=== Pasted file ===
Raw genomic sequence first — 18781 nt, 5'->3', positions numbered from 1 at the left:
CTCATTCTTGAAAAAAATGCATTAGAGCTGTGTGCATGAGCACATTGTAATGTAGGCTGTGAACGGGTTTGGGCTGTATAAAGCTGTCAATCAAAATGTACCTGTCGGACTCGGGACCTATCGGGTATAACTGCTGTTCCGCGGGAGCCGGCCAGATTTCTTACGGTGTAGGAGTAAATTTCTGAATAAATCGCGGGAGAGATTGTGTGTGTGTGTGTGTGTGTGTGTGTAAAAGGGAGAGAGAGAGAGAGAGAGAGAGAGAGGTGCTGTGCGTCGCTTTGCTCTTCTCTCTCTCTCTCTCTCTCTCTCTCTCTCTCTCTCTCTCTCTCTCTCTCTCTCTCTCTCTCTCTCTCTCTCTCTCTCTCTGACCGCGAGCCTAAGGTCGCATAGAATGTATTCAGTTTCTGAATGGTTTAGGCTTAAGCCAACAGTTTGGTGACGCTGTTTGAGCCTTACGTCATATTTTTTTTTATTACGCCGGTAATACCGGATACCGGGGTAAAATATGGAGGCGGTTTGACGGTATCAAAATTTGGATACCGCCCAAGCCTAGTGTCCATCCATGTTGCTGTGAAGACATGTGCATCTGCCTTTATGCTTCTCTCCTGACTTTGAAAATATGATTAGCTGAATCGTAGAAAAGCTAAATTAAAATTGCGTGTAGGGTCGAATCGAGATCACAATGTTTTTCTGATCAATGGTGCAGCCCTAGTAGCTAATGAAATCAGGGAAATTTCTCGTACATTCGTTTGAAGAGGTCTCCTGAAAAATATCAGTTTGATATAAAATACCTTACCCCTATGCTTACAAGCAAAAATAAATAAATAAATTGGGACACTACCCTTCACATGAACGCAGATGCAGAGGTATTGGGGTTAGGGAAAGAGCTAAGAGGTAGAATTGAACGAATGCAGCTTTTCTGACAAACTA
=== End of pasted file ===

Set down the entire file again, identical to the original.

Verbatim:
Raw genomic sequence first — 18781 nt, 5'->3', positions numbered from 1 at the left:
CTCATTCTTGAAAAAAATGCATTAGAGCTGTGTGCATGAGCACATTGTAATGTAGGCTGTGAACGGGTTTGGGCTGTATAAAGCTGTCAATCAAAATGTACCTGTCGGACTCGGGACCTATCGGGTATAACTGCTGTTCCGCGGGAGCCGGCCAGATTTCTTACGGTGTAGGAGTAAATTTCTGAATAAATCGCGGGAGAGATTGTGTGTGTGTGTGTGTGTGTGTGTGTAAAAGGGAGAGAGAGAGAGAGAGAGAGAGAGAGGTGCTGTGCGTCGCTTTGCTCTTCTCTCTCTCTCTCTCTCTCTCTCTCTCTCTCTCTCTCTCTCTCTCTCTCTCTCTCTCTCTCTCTCTCTCTCTCTCTCTCTGACCGCGAGCCTAAGGTCGCATAGAATGTATTCAGTTTCTGAATGGTTTAGGCTTAAGCCAACAGTTTGGTGACGCTGTTTGAGCCTTACGTCATATTTTTTTTTATTACGCCGGTAATACCGGATACCGGGGTAAAATATGGAGGCGGTTTGACGGTATCAAAATTTGGATACCGCCCAAGCCTAGTGTCCATCCATGTTGCTGTGAAGACATGTGCATCTGCCTTTATGCTTCTCTCCTGACTTTGAAAATATGATTAGCTGAATCGTAGAAAAGCTAAATTAAAATTGCGTGTAGGGTCGAATCGAGATCACAATGTTTTTCTGATCAATGGTGCAGCCCTAGTAGCTAATGAAATCAGGGAAATTTCTCGTACATTCGTTTGAAGAGGTCTCCTGAAAAATATCAGTTTGATATAAAATACCTTACCCCTATGCTTACAAGCAAAAATAAATAAATAAATTGGGACACTACCCTTCACATGAACGCAGATGCAGAGGTATTGGGGTTAGGGAAAGAGCTAAGAGGTAGAATTGAACGAATGCAGCTTTTCTGACAAACTA